Posted by Steve on Fri 3 Nov 2006 at 09:36
If you're running a popular website you'll most likely notice that some clients are less well-behaved than others. Greedy clients can do anything from make numerous requests, to attempting to spider your entire site. One simple way of preventing these clients from slowing down your server is with the mod_bwshare module for Apache2.
Unfortunately mod_bwshare is not yet packaged for Debian GNU/Linux however installing it from the source code is very straightforward.
First of all download the latest source code from the bwshare website.
Annoyingly the site is setup so you have to accept a cookie before you can view it. Still it is a small price to pay for such good code.
Once you have the code you'll need to ensure that you have a compiler, etc, installed. This might not be an issue for most people but I try to avoid installing compilers upon production servers so if you're like me you'll need to install one first of all:
root@secret:~# apt-get install build-essential unzip
In addition to the compiler you've just installed, if required, you'll also need the Apache2 development libraries and headers. You can install these by running:
root@secret:~# apt-get install apache2-dev
Now you're ready to begin the installation. Unpack your downloaded source code somewhere :
secret:~# unzip mod_bwshare-0.2.0.zip Archive: mod_bwshare-0.2.0.zip creating: mod_bwshare-0.2.0/ inflating: mod_bwshare-0.2.0/config.m4 .. .. inflating: mod_bwshare-0.2.0/mod_bwshare.c secret:~# cd mod_bwshare-0.2.0 secret:~/mod_bwshare-0.2.0#
Now using the apxs2 command you can compile and install the module in one easy command:
secret:~/mod_bwshare-0.2.0# apxs2 -cia mod_bwshare.c /usr/bin/libtool .... ... ... ... ---------------------------------------------------------------------- Libraries have been installed in: /usr/lib/apache2/modules ... ... [activating module `bwshare' in /etc/apache2/httpd.conf]
If all goes well the module will be compiled and the following line will be automatically added to /etc/apache2/httpd.conf:
LoadModule bwshare_module /usr/lib/apache2/modules/mod_bwshare.so
If we were following the standard Debian mechanism for working with Apache2 sites & modules we would example to use the file /etc/apache2/mods-available/bwshare.load for loading the module. However since we're compiling from source I do like to keep things obviously different, so in this case we'll leave things as-is.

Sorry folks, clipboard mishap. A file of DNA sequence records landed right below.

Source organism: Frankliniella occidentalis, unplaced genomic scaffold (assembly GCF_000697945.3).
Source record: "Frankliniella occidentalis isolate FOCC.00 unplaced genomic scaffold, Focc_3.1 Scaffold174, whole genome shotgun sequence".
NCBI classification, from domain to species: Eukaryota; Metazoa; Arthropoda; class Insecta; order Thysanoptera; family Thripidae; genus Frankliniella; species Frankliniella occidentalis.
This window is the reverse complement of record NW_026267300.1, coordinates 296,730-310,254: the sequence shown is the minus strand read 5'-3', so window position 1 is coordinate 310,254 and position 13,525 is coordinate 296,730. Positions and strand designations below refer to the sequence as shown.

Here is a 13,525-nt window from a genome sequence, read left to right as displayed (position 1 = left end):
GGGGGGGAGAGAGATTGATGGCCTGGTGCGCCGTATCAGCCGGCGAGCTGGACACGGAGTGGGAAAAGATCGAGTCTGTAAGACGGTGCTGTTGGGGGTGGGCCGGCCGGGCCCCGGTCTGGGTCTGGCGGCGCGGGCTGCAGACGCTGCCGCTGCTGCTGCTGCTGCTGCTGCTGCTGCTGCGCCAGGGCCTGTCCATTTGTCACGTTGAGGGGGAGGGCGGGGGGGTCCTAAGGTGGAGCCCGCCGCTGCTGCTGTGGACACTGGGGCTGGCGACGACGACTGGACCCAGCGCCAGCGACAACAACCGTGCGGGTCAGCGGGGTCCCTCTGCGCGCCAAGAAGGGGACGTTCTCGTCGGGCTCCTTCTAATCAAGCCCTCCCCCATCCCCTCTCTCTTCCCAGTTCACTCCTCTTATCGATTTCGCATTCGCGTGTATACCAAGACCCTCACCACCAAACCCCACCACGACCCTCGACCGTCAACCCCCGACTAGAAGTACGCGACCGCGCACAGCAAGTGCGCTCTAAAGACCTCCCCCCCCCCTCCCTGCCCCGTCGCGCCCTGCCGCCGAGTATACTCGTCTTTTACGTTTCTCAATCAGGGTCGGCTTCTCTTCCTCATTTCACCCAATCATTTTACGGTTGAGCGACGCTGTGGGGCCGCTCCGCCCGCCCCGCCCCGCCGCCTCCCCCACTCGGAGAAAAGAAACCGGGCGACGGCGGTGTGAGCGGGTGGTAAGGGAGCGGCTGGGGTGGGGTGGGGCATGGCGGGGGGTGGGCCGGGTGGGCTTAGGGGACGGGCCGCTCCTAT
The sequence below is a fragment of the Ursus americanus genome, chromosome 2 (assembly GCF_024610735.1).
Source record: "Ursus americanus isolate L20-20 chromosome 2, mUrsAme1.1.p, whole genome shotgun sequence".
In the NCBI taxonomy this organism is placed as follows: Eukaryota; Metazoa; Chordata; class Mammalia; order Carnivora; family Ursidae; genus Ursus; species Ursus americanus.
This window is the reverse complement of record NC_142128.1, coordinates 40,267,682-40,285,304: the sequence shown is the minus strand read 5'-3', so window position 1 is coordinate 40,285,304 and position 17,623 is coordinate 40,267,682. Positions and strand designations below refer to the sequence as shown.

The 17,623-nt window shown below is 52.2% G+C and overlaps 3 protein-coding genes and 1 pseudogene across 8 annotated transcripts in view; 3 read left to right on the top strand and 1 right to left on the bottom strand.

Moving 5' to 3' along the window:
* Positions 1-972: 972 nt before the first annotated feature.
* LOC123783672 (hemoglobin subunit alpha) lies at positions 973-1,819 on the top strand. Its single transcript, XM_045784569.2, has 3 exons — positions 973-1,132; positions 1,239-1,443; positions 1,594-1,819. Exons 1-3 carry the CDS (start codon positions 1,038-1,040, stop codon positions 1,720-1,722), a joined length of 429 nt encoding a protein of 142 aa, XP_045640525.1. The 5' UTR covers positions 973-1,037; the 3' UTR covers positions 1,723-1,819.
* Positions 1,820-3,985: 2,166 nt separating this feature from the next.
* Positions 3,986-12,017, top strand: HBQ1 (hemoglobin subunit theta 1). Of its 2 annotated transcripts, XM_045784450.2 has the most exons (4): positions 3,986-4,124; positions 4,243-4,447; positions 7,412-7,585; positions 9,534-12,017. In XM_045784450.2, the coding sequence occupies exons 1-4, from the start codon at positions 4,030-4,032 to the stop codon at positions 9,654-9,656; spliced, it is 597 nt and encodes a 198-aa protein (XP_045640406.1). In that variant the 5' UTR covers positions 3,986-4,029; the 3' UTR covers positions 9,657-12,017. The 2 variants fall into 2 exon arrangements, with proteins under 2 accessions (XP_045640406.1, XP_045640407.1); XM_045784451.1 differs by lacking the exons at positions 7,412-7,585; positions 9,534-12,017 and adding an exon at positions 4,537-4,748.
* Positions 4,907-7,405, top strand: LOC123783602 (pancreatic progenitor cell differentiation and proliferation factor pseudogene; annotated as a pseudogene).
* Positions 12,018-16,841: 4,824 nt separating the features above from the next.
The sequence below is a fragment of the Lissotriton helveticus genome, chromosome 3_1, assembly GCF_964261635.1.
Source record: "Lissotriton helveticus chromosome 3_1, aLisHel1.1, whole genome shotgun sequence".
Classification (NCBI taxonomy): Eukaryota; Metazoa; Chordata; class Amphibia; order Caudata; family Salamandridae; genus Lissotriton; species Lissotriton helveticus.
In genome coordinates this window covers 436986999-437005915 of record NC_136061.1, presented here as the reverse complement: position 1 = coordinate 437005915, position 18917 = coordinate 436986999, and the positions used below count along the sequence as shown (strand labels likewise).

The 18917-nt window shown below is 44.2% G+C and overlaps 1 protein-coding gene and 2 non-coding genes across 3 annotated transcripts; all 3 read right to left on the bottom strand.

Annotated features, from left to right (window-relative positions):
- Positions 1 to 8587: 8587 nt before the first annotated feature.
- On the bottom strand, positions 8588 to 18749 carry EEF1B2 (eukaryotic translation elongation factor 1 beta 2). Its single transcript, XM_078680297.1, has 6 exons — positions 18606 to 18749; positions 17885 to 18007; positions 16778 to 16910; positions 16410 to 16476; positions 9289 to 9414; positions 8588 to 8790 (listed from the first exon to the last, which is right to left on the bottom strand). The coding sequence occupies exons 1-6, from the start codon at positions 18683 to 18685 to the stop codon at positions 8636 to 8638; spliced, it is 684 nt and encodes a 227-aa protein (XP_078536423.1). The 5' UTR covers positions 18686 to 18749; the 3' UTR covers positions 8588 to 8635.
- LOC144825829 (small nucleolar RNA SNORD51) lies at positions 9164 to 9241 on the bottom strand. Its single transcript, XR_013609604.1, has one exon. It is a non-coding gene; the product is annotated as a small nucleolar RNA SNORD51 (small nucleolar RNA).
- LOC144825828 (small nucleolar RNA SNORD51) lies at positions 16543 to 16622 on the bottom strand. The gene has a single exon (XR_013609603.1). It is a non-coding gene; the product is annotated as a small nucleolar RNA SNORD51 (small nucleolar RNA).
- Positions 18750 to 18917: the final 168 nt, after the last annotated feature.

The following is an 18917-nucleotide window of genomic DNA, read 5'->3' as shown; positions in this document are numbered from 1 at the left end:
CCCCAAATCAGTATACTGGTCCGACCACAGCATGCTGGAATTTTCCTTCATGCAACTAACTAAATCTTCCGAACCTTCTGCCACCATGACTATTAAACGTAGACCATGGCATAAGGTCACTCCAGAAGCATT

Before we restart our Apache2 server we should actually configure the module, since so far we've only caused it to be loaded when Apache2 (re)starts.
A minimal configuration can be placed in the file /etc/apache2/conf.d/bwshare.conf:
<IfModule mod_bwshare.c> # 1. <Location /bwshare-info> SetHandler bwshare-info </Location> # 2. <Location /bwshare-trace> SetHandler bwshare-trace </Location> # 3. # Some bandwidth control parameters. <Directory /> BW_tx1debt_max 30 BW_tx1cred_rate 0.095 BW_tx2debt_max 3000000 BW_tx2cred_rate 2500 </Directory> </IfModule>
This snippet does three things:
Now that we've enabled and configured the module we can restart our server with the following command:
secret:~# /etc/init.d/apache2 reload Reloading web server config...done. secret:~#
All being well your Apache2 server should restart and you should be able to view interesting information at the following two URIs:
Now we need to explain what the various magic numbers were which we used for the controlling. If you look back at the configuration snippet we entered you'll see various names and numbers being used. Here is what they mean:
This sets the maximum rate of serving files (files/second).
This sets the maximum files to serve in excess of BW_tx1cred_rate (files)
This sets the maximum rate of serving bytes (bytes/second).
This sets the maximum bytes to serve in excess of BW_tx2cred_rate (bytes).
This might be a little bit hard to understand, but a little trial and error should make it clearer.
Open your main site in a browser and repeatedly hit "Reload" a lot and you'll see that after a while you will receive an error page "You've been greedy .. your next request will be honoured after XX seconds".
Once you've paused for the correct timeout take a look at the /bwshare-trace location and you'll see the figures that have been used - with the exceeded columns being coloured red.
Tweak the numbers as you see fit if the limits are either too high or two low.
More details are available at the bwshare homepage - and there are more options you can experiment with, for example enabling/disabling the module on a per-virtualhost basis.
I'm very pleased with the performance and stability of the software and have found it an extremely simple way of avoiding badly behaving clients from killing my server(s).